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Do I give my employer a discount for catering their parties?

post #1 of 5
Thread Starter 
Hello! Through a weird series of coincidences, I just started working at a Golf Center as the only employee of the cafe portion. (I was filling in for an absent chef and then that chef never showed up again. The owners hired me at the same rate the other guy was paying me, plus I get the use of a licensed kitchen for my own business.) The Golf Center will be having events starting in the fall, and I will have the opportunity to cater those parties. I'm not at all sure what to charge my employer for my services. Do I charge less than usual since the job is through them? It seems like I should. I need to get this straight before we have the money talk. Advice? And thanks!

Nicole
post #2 of 5

Are you the only person he is offering these events to? Is he putting menus out to bid from other caterers. The word discount throws me off a bit....its up to you how much or how little you want to make off a particular job. Is that a discount/ maybe...yes. This time of year in Fla. we are willing to go out for less and we do w/every customer

Are these events at Employers location?

You don't necessarily have to give a "discount " but comps are always nice. Free barrels of Lemonade or SweetTea..even something as simple and easy as a special cocktail or free upgrade linen. You want to sell them on using you for all their events.

I think you need to get a little more info on what they expect before you talk $. Make it work to their advantage to use you only and you will get your $ too.

Keep us posted...I would like to hear what others think.

post #3 of 5

Since you are using his facility for your own personal gain .I would charge him a cost plus percentage and labor. One hand washes the other.

Chef EdB
Over 50 years in food service business 35 as Ex Chef. Specializing in Volume upscale Catering both on and off premise .(former Exec. Chef in the largest on premise caterer in US  with 17 Million Dollars per year annual volume). 
      Well versed in all facets of Continental Cuisine...

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Chef EdB
Over 50 years in food service business 35 as Ex Chef. Specializing in Volume upscale Catering both on and off premise .(former Exec. Chef in the largest on premise caterer in US  with 17 Million Dollars per year annual volume). 
      Well versed in all facets of Continental Cuisine...

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post #4 of 5
Thread Starter 
thanks, y'all!

people rent out the place where i work for parties, and i would always be the default chef for those parties. the venue is really, really nice and the clientele are mostly golf people. this kind of thing is one reason i accepted their kind of low pay--I will definitely be the one cooking, and i can also use the kitchen for my own side business. so i'm helping them by running their kitchen during business hours for not a ton of $ & also helping customers if i'm there doing stuff for my own business, and they are helping me by selling my products, letting me use their licensed kitchen, and using me for their parties.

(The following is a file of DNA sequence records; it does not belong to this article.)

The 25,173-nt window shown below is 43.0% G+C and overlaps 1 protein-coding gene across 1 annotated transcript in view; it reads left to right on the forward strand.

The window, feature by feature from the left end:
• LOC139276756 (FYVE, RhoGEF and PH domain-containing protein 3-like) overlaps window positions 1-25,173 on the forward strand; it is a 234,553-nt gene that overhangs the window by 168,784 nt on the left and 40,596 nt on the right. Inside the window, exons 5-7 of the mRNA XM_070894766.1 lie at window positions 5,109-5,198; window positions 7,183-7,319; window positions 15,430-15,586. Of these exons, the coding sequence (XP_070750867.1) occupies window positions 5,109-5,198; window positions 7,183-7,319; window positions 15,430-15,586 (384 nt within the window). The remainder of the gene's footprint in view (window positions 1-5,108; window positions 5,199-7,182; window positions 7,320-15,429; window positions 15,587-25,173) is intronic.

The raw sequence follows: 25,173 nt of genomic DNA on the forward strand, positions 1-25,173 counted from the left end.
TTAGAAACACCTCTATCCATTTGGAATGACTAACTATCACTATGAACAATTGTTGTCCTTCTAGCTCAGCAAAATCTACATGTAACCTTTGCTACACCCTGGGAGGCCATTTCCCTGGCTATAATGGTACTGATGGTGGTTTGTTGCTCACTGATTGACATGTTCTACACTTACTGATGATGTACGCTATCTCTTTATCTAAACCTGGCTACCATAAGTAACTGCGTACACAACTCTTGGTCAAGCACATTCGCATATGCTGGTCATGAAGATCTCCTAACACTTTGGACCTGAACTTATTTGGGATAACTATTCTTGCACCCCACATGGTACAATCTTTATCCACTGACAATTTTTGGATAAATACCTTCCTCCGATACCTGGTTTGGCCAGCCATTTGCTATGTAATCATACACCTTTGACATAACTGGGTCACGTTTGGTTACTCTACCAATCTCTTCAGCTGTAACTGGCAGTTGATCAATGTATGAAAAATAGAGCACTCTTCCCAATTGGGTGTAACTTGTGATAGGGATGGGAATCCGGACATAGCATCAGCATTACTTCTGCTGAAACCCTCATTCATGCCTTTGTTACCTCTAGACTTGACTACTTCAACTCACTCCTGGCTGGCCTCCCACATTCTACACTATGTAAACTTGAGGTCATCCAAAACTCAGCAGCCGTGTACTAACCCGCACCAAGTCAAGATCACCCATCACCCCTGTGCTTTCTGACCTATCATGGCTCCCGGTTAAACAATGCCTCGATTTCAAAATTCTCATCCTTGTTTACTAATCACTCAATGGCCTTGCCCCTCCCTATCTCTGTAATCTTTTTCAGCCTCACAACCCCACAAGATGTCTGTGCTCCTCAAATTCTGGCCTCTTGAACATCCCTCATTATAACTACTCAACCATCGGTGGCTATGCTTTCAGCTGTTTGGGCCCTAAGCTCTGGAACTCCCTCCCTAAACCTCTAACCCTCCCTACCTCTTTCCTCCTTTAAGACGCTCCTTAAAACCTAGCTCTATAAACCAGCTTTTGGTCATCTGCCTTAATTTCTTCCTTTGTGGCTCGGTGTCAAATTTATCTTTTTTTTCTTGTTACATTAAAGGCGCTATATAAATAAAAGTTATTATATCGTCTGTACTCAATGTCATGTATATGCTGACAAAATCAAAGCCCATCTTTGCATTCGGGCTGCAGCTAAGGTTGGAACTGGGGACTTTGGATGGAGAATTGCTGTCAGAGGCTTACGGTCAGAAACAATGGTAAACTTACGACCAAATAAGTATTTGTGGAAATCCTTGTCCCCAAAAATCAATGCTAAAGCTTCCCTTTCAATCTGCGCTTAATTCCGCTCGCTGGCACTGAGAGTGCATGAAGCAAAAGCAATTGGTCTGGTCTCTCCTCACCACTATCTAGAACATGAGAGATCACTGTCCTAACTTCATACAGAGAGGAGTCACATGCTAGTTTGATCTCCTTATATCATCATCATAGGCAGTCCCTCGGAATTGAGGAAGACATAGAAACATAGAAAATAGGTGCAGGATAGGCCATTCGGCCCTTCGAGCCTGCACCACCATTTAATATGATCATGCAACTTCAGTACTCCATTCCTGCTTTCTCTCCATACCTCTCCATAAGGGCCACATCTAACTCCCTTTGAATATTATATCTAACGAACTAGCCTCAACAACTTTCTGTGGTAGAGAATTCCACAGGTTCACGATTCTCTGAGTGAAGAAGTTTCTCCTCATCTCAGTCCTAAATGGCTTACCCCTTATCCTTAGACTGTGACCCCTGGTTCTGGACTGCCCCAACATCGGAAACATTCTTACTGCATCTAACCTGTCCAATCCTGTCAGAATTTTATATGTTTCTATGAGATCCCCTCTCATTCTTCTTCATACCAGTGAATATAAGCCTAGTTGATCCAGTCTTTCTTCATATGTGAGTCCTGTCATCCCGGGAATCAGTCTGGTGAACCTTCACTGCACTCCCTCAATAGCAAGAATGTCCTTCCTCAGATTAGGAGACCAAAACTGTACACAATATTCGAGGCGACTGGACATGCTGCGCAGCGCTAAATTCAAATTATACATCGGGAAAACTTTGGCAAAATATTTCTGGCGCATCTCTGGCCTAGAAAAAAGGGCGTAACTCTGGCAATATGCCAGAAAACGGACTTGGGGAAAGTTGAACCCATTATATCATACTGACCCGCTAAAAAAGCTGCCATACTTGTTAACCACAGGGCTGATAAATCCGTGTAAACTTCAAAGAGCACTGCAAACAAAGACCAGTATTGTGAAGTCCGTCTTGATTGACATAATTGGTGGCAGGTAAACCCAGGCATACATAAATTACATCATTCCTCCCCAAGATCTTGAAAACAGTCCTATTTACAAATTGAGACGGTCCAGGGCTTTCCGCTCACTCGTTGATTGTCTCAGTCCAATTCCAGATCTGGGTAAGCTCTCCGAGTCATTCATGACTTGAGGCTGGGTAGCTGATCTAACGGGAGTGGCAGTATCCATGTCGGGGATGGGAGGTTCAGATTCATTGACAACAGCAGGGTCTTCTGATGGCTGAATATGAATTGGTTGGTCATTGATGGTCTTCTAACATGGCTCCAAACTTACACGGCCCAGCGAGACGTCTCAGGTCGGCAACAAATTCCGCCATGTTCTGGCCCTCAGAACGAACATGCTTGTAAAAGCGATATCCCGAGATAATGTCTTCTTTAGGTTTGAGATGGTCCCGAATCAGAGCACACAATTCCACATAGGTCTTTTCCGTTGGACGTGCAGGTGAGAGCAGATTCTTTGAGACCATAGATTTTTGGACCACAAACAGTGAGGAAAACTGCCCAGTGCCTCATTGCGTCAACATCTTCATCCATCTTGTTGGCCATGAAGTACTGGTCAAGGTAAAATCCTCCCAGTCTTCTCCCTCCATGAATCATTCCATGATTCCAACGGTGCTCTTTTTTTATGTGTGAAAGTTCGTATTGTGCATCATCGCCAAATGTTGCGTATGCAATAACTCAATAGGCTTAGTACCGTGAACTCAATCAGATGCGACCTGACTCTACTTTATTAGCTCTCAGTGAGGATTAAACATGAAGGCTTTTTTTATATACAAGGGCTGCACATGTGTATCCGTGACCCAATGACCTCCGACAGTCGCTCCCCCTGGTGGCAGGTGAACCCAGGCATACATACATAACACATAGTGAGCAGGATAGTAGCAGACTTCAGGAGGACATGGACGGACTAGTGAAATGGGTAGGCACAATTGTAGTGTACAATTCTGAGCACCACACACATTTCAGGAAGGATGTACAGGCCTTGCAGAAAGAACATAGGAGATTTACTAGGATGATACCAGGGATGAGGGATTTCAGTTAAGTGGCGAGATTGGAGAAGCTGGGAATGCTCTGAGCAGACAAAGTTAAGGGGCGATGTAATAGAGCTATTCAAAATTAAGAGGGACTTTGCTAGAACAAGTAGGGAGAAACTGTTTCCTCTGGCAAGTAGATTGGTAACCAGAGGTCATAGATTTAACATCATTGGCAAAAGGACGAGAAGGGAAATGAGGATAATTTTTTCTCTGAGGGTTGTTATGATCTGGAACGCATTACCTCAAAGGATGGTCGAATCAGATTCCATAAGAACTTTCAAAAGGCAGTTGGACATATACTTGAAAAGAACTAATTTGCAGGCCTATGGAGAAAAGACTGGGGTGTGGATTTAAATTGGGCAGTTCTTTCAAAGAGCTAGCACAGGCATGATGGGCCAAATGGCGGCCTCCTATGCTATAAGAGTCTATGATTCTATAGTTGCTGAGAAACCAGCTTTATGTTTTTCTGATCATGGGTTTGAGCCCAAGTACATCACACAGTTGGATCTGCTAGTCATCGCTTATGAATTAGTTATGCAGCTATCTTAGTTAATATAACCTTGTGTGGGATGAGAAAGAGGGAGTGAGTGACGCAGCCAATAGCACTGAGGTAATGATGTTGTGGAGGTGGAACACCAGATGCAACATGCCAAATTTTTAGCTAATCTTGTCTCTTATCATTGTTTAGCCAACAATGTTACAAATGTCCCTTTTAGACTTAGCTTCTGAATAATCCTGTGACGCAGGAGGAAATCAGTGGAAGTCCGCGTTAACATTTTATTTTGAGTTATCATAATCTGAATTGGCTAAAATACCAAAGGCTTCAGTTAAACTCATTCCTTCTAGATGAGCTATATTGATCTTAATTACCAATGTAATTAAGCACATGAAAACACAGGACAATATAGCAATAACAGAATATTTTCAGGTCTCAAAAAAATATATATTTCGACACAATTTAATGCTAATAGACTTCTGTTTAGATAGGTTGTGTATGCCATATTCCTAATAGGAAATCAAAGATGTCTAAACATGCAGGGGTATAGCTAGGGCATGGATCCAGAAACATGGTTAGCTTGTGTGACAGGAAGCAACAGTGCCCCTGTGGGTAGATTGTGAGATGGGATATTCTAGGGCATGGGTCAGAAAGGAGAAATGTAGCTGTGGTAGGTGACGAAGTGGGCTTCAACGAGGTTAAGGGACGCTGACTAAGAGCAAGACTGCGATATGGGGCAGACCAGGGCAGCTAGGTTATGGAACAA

usually i'd do the $350 (or more depending on # of guests & length of party) + expenses thing. some of the people having parties are people i'm getting to know as they come in for lunch, some will be the owner's friends/acquaintances, others will be people who just like the venue. my employer is REALLY excited to have me there because she's had bad experiences with guest chefs in the kitchen. i'm not trying to get exact numbers from y'all, just a general idea of what is usually done in this kind of circumstance, so when we do talk, (which will be soon, she mentioned something about it this afternoon!), i can seem knowledgeable and will know for sure that it will be worth my time. are there guidelines for this sort of thing?
post #5 of 5

Ed hit the mark with his answer and I want to add to his reply.

I would hammer out the answers to your questions and have a signed contract in hand before the first function is booked.

Address the Facility, Members and Public separately in the contract.

Stuff like can you use the facility purveyors (and discount) for your privately booked jobs and who will do the actual face to face with clients  when dates are booked and menus are initialed (this is the part that can make or break you)

No one (well except me) can read minds and it may cause a huge problem if the house (Owners and Member functions) is just thinking you would get OT plus bonus (or whatever) with the ingredients bought and paid for (cost) and the bill sent to payables for them to take care of.

It sounds like the dream gig and would be a pity if the partnership were to dissolve over a case of chicken breasts.

 

mimi

 

* You might want to have a rider stating the original contract to be reviewed and any changes made (time frame here).

Gives both parties time to settle in and have all the bugs worked out.

 

m.

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